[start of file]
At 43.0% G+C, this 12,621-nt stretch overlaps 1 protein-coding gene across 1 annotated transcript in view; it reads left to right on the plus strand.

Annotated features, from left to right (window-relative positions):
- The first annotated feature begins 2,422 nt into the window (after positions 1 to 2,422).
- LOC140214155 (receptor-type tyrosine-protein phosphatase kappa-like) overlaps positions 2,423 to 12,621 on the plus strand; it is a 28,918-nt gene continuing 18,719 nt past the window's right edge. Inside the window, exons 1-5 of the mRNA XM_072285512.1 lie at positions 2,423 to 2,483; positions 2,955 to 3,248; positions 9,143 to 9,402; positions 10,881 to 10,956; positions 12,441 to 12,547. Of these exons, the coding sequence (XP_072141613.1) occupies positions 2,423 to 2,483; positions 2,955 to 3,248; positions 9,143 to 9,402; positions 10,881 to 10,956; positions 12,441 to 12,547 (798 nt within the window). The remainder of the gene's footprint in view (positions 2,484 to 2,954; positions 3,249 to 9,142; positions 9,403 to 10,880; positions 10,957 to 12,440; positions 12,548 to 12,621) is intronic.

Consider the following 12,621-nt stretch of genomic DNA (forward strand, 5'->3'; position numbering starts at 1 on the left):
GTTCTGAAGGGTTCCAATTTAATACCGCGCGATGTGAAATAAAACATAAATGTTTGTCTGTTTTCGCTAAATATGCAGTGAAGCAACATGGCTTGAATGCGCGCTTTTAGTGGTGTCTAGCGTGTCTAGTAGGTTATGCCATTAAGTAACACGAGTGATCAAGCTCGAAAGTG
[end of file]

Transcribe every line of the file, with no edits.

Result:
At 43.0% G+C, this 12,621-nt stretch overlaps 1 protein-coding gene across 1 annotated transcript in view; it reads left to right on the plus strand.

Annotated features, from left to right (window-relative positions):
- The first annotated feature begins 2,422 nt into the window (after positions 1 to 2,422).
- LOC140214155 (receptor-type tyrosine-protein phosphatase kappa-like) overlaps positions 2,423 to 12,621 on the plus strand; it is a 28,918-nt gene continuing 18,719 nt past the window's right edge. Inside the window, exons 1-5 of the mRNA XM_072285512.1 lie at positions 2,423 to 2,483; positions 2,955 to 3,248; positions 9,143 to 9,402; positions 10,881 to 10,956; positions 12,441 to 12,547. Of these exons, the coding sequence (XP_072141613.1) occupies positions 2,423 to 2,483; positions 2,955 to 3,248; positions 9,143 to 9,402; positions 10,881 to 10,956; positions 12,441 to 12,547 (798 nt within the window). The remainder of the gene's footprint in view (positions 2,484 to 2,954; positions 3,249 to 9,142; positions 9,403 to 10,880; positions 10,957 to 12,440; positions 12,548 to 12,621) is intronic.

Consider the following 12,621-nt stretch of genomic DNA (forward strand, 5'->3'; position numbering starts at 1 on the left):
GTTCTGAAGGGTTCCAATTTAATACCGCGCGATGTGAAATAAAACATAAATGTTTGTCTGTTTTCGCTAAATATGCAGTGAAGCAACATGGCTTGAATGCGCGCTTTTAGTGGTGTCTAGCGTGTCTAGTAGGTTATGCCATTAAGTAACACGAGTGATCAAGCTCGAAAGTG